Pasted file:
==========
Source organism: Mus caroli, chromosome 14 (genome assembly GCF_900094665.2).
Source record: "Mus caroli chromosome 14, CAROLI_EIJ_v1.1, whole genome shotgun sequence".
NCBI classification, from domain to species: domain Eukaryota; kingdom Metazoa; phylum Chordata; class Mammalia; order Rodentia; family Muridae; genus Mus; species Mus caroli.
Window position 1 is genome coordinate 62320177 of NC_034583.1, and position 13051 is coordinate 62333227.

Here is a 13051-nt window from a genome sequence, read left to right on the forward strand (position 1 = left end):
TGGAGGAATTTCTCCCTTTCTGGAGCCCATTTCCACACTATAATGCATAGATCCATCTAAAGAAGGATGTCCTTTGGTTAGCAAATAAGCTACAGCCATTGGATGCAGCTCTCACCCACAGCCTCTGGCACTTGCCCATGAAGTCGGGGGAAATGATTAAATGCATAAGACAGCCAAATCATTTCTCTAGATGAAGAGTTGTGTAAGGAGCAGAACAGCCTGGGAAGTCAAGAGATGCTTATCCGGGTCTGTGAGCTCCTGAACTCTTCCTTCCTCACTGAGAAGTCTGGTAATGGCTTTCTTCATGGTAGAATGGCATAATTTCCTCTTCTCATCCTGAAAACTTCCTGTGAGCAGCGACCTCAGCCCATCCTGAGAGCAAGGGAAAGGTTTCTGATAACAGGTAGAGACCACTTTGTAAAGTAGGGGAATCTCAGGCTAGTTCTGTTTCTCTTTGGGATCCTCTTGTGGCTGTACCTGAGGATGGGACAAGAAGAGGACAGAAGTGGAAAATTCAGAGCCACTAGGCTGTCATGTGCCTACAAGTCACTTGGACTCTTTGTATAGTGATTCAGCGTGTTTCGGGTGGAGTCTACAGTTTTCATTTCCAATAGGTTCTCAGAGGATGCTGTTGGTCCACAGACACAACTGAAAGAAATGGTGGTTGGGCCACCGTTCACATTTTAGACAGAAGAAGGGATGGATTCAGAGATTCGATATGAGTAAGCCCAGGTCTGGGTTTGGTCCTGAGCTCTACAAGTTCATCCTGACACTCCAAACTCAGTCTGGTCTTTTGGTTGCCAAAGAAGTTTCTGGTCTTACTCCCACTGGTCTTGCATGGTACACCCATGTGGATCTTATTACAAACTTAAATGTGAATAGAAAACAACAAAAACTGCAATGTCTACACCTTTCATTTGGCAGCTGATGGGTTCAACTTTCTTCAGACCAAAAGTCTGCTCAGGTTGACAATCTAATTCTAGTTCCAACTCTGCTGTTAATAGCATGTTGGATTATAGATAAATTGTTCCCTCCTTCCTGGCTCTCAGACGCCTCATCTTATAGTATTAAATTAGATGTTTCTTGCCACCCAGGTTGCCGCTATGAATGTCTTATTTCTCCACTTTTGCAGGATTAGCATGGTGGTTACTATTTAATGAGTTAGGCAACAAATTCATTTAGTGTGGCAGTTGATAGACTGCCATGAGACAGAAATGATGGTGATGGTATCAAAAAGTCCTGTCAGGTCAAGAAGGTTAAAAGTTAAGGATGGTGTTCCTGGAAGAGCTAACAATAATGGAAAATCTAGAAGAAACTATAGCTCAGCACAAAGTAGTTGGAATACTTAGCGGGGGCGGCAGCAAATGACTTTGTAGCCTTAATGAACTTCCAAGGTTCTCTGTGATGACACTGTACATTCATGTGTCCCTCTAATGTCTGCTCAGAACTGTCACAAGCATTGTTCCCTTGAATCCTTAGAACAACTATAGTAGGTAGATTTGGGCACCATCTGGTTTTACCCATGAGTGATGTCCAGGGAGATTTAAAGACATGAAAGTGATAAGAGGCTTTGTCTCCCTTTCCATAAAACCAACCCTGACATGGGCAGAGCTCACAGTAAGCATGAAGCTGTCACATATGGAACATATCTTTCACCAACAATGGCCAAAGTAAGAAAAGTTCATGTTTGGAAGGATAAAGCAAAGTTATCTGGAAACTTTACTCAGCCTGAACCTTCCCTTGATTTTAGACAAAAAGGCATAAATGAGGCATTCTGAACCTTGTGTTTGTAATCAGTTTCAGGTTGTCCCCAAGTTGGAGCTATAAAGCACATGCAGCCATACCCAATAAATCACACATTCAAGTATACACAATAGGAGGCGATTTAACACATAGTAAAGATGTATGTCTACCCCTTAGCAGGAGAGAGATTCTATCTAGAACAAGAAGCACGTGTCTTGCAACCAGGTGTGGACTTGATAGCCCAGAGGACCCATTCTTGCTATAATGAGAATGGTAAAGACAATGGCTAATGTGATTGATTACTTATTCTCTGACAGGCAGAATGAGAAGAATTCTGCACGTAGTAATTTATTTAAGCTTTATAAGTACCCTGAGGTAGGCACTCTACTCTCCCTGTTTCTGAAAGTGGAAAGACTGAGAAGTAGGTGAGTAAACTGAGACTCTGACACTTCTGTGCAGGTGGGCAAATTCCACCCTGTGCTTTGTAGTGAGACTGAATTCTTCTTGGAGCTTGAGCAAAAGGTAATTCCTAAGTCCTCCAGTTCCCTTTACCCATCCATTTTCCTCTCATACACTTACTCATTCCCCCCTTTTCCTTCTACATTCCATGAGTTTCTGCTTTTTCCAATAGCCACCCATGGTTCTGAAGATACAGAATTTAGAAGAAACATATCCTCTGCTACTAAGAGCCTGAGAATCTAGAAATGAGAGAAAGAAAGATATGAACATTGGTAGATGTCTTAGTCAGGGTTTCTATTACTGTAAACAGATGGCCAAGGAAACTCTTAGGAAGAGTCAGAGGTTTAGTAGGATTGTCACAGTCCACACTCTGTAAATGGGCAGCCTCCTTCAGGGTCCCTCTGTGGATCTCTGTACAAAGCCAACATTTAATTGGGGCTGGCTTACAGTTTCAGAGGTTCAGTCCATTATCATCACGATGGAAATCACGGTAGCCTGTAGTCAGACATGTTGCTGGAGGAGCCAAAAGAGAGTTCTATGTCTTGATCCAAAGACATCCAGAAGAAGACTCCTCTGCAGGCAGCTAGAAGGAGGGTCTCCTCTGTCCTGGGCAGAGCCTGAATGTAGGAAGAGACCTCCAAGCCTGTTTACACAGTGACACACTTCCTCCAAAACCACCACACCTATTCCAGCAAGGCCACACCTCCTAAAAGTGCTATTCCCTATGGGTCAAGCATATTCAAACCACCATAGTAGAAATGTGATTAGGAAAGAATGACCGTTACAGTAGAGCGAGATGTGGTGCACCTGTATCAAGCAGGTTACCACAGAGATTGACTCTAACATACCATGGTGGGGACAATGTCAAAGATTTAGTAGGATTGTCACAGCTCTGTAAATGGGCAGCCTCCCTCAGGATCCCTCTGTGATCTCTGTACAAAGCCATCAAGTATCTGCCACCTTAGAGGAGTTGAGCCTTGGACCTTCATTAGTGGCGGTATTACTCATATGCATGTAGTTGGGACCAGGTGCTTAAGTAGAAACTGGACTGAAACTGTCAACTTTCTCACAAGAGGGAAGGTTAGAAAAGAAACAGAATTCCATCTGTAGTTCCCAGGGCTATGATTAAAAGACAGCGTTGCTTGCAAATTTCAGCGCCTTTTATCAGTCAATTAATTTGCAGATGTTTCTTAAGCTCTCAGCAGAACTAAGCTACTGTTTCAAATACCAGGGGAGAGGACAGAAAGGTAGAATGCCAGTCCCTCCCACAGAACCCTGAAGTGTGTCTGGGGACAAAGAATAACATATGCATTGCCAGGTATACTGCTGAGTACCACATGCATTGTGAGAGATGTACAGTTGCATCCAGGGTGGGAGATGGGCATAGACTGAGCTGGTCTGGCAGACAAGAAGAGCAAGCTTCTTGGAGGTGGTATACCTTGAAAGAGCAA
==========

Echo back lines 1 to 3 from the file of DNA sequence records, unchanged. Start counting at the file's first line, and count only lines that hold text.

Source organism: Mus caroli, chromosome 14 (genome assembly GCF_900094665.2).
Source record: "Mus caroli chromosome 14, CAROLI_EIJ_v1.1, whole genome shotgun sequence".
NCBI classification, from domain to species: domain Eukaryota; kingdom Metazoa; phylum Chordata; class Mammalia; order Rodentia; family Muridae; genus Mus; species Mus caroli.